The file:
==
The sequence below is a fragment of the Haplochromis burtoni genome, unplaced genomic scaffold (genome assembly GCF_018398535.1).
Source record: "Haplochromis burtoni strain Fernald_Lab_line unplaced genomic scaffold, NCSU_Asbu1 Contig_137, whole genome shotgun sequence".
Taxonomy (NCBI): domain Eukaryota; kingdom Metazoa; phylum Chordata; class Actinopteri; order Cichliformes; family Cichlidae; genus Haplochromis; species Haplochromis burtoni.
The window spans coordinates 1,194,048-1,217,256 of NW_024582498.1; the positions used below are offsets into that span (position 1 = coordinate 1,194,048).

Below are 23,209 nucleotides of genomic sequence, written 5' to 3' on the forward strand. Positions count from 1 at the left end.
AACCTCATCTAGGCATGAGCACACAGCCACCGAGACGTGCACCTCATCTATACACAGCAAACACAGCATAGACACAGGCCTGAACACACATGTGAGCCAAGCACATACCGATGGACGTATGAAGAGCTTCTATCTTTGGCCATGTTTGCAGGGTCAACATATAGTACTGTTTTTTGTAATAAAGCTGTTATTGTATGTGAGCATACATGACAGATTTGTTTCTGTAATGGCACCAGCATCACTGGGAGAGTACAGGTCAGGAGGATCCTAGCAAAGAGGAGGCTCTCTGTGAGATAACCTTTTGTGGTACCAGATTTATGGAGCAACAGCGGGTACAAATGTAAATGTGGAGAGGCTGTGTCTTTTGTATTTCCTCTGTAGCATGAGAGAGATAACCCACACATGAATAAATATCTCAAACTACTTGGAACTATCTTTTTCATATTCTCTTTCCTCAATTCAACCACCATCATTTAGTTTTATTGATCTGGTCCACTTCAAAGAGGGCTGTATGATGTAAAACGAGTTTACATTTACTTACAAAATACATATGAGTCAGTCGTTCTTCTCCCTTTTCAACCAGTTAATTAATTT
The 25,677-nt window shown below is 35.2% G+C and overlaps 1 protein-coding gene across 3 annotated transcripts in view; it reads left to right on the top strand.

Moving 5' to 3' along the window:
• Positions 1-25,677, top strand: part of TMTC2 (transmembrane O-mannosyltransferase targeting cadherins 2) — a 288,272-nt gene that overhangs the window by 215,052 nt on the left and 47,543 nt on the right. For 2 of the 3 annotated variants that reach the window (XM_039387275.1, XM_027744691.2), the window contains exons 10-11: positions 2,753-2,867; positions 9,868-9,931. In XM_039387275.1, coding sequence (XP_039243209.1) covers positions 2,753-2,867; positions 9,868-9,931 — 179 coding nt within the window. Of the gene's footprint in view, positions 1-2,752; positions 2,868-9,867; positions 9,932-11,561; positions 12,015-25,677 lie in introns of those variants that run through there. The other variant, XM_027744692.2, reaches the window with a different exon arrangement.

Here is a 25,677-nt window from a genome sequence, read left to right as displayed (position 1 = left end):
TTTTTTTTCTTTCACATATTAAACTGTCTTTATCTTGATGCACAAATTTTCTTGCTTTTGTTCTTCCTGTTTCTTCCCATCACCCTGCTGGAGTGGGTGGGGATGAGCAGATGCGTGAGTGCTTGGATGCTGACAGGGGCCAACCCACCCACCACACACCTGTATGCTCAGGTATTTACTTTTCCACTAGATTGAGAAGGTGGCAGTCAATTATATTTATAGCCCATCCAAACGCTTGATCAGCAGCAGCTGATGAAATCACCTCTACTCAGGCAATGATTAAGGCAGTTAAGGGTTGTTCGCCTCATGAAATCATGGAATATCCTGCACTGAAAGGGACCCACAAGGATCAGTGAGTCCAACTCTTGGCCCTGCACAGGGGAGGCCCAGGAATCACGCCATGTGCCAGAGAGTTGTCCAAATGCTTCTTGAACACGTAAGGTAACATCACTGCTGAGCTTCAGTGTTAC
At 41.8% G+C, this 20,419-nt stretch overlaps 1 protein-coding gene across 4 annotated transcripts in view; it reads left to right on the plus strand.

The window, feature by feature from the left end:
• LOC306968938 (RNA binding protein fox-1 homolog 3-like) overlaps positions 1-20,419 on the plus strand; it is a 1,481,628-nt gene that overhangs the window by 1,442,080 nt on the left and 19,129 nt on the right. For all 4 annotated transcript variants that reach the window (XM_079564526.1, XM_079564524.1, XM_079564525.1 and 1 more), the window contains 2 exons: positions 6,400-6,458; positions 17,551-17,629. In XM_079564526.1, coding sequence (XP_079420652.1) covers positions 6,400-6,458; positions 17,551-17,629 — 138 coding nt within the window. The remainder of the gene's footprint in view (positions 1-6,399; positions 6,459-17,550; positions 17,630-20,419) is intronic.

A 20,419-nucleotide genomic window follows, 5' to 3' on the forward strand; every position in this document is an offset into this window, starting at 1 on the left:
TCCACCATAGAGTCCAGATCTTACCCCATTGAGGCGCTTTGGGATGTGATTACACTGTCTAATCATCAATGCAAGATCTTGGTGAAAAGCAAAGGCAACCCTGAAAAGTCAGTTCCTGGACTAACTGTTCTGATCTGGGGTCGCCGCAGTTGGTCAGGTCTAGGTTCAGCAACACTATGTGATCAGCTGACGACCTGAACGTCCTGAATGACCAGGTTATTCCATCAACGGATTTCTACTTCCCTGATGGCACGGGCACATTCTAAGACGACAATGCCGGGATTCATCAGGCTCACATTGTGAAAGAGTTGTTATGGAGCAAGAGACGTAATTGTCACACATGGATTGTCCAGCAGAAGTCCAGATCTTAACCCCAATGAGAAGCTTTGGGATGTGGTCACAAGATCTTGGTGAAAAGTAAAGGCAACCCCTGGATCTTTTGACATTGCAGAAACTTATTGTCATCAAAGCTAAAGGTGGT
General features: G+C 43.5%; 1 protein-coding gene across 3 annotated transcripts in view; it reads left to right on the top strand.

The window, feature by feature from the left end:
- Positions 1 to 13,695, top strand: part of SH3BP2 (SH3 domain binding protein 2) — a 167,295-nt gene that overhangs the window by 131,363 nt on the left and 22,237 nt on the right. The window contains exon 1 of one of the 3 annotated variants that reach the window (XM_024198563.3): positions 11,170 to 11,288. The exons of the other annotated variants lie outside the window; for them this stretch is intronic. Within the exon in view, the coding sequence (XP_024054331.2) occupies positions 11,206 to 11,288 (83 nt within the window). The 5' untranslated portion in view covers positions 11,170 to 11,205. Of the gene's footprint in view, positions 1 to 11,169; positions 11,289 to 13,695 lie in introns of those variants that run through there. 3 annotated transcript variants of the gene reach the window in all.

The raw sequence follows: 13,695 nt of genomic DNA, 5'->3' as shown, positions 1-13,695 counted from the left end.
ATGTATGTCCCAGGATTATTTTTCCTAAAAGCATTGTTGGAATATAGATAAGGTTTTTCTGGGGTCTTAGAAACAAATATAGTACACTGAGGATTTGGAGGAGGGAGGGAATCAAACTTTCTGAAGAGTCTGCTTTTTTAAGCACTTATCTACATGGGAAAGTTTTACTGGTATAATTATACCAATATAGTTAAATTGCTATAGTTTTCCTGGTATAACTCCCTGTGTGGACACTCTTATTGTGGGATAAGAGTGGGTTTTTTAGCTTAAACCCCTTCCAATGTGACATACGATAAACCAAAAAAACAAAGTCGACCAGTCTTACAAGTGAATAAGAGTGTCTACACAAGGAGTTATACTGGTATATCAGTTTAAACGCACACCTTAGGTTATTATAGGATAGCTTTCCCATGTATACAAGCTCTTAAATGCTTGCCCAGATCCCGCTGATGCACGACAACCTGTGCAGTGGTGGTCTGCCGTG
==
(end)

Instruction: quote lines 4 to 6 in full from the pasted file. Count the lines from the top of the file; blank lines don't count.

The window spans coordinates 1,194,048-1,217,256 of NW_024582498.1; the positions used below are offsets into that span (position 1 = coordinate 1,194,048).

Below are 23,209 nucleotides of genomic sequence, written 5' to 3' on the forward strand. Positions count from 1 at the left end.
AACCTCATCTAGGCATGAGCACACAGCCACCGAGACGTGCACCTCATCTATACACAGCAAACACAGCATAGACACAGGCCTGAACACACATGTGAGCCAAGCACATACCGATGGACGTATGAAGAGCTTCTATCTTTGGCCATGTTTGCAGGGTCAACATATAGTACTGTTTTTTGTAATAAAGCTGTTATTGTATGTGAGCATACATGACAGATTTGTTTCTGTAATGGCACCAGCATCACTGGGAGAGTACAGGTCAGGAGGATCCTAGCAAAGAGGAGGCTCTCTGTGAGATAACCTTTTGTGGTACCAGATTTATGGAGCAACAGCGGGTACAAATGTAAATGTGGAGAGGCTGTGTCTTTTGTATTTCCTCTGTAGCATGAGAGAGATAACCCACACATGAATAAATATCTCAAACTACTTGGAACTATCTTTTTCATATTCTCTTTCCTCAATTCAACCACCATCATTTAGTTTTATTGATCTGGTCCACTTCAAAGAGGGCTGTATGATGTAAAACGAGTTTACATTTACTTACAAAATACATATGAGTCAGTCGTTCTTCTCCCTTTTCAACCAGTTAATTAATTT